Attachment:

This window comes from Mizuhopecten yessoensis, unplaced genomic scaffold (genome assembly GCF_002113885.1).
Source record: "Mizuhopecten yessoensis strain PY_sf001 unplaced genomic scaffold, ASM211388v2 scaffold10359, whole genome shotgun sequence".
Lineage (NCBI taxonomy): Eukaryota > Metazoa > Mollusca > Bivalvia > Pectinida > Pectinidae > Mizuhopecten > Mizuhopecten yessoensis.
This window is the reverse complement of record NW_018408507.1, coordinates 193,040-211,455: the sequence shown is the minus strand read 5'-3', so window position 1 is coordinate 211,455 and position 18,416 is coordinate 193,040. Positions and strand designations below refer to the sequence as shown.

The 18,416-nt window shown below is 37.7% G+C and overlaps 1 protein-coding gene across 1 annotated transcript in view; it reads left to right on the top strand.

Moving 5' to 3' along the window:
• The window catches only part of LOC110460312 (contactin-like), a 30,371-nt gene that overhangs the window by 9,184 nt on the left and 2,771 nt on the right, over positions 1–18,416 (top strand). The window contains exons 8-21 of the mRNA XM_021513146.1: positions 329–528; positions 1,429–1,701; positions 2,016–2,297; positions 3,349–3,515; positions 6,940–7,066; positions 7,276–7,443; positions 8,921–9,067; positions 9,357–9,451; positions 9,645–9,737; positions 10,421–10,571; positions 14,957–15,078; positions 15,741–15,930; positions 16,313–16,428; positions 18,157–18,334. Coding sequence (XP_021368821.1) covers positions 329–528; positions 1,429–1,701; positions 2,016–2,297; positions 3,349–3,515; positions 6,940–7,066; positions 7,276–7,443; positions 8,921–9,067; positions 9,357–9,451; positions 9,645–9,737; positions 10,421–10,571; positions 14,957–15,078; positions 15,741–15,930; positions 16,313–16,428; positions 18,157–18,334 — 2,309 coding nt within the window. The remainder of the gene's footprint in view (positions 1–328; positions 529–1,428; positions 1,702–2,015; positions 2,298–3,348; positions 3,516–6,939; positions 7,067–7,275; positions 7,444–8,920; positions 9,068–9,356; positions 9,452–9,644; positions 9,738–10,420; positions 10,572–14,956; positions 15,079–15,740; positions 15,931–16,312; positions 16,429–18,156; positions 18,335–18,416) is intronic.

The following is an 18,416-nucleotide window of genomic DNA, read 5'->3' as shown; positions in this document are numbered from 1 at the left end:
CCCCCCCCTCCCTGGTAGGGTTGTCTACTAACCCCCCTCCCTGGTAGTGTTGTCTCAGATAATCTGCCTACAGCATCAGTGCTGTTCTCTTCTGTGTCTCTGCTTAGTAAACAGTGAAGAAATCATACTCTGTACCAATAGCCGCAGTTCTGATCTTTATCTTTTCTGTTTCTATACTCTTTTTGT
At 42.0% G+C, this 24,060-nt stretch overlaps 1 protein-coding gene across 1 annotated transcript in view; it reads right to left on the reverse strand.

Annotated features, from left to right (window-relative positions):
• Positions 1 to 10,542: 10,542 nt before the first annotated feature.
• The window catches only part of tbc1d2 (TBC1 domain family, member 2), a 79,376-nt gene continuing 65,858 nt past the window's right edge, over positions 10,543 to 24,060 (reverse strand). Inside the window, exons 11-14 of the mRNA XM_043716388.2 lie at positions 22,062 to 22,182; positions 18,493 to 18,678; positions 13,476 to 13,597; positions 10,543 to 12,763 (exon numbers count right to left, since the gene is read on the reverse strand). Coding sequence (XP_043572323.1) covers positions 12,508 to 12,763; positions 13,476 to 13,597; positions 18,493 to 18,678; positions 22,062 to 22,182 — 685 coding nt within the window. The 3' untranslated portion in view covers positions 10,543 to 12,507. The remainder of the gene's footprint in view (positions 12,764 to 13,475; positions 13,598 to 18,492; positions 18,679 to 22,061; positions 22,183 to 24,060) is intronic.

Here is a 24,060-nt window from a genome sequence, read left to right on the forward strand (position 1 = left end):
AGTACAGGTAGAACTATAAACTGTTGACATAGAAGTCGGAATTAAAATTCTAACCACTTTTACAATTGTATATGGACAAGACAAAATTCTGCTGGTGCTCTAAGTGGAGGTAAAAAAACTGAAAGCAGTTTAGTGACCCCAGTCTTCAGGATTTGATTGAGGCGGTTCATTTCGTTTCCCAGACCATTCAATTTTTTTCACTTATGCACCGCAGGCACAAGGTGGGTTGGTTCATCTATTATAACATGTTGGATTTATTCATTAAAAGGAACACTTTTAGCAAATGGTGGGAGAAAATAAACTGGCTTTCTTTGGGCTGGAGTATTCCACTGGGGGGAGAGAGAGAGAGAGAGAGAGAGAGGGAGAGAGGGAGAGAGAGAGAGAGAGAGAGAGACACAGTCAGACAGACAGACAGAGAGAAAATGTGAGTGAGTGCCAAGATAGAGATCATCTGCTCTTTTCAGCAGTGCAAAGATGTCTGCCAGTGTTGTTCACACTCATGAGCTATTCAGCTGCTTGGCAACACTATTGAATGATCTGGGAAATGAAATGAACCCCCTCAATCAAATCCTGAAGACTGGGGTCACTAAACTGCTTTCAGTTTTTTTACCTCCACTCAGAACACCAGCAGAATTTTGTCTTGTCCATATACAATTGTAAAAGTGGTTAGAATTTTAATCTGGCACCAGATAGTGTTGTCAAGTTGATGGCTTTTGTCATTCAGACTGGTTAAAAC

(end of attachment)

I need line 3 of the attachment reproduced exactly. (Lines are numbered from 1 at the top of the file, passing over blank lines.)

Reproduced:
Lineage (NCBI taxonomy): Eukaryota > Metazoa > Mollusca > Bivalvia > Pectinida > Pectinidae > Mizuhopecten > Mizuhopecten yessoensis.